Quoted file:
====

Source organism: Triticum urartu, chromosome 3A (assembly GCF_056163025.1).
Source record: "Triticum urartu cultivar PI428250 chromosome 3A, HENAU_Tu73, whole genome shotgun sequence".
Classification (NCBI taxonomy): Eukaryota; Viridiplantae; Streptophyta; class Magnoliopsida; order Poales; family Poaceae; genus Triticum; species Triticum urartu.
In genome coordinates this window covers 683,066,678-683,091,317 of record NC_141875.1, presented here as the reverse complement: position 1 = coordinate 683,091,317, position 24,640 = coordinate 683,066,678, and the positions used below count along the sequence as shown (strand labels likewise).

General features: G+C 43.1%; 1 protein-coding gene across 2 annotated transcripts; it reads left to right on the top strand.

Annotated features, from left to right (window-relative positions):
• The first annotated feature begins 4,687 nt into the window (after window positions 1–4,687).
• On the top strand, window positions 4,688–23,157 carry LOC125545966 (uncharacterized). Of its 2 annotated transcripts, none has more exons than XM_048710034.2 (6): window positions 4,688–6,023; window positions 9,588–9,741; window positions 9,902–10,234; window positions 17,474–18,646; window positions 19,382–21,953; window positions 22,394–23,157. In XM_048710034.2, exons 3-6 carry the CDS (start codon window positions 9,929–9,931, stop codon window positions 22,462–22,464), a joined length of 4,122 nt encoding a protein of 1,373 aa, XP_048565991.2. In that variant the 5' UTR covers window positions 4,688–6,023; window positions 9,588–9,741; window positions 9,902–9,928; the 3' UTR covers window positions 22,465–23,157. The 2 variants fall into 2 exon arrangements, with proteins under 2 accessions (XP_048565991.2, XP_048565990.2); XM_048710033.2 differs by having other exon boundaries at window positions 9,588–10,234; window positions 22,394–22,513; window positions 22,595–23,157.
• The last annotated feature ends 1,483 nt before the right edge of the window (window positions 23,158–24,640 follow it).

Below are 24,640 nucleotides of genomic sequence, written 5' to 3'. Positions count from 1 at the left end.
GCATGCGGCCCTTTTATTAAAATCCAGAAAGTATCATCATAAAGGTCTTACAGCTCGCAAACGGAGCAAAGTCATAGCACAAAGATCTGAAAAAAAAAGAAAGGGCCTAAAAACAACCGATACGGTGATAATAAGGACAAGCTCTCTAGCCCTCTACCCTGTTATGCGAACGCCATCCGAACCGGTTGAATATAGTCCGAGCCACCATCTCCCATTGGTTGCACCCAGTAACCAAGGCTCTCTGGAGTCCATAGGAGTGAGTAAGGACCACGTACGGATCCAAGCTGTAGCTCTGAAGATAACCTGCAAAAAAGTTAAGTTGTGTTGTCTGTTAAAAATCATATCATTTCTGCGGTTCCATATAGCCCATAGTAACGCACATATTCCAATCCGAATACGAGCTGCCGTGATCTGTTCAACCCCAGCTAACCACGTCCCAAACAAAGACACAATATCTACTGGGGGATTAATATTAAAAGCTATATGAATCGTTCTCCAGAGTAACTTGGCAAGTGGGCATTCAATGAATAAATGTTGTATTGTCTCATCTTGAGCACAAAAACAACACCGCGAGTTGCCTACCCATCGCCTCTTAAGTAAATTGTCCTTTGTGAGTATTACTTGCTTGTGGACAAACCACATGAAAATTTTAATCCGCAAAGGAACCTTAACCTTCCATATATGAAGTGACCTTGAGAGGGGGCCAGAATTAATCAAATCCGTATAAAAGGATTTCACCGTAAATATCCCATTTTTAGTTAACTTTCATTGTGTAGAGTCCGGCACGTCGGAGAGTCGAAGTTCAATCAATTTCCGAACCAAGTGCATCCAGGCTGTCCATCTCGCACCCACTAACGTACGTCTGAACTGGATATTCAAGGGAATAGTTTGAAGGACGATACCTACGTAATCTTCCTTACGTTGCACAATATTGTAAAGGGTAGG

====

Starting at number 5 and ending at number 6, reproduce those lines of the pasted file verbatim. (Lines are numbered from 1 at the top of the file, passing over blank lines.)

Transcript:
General features: G+C 43.1%; 1 protein-coding gene across 2 annotated transcripts; it reads left to right on the top strand.

Annotated features, from left to right (window-relative positions):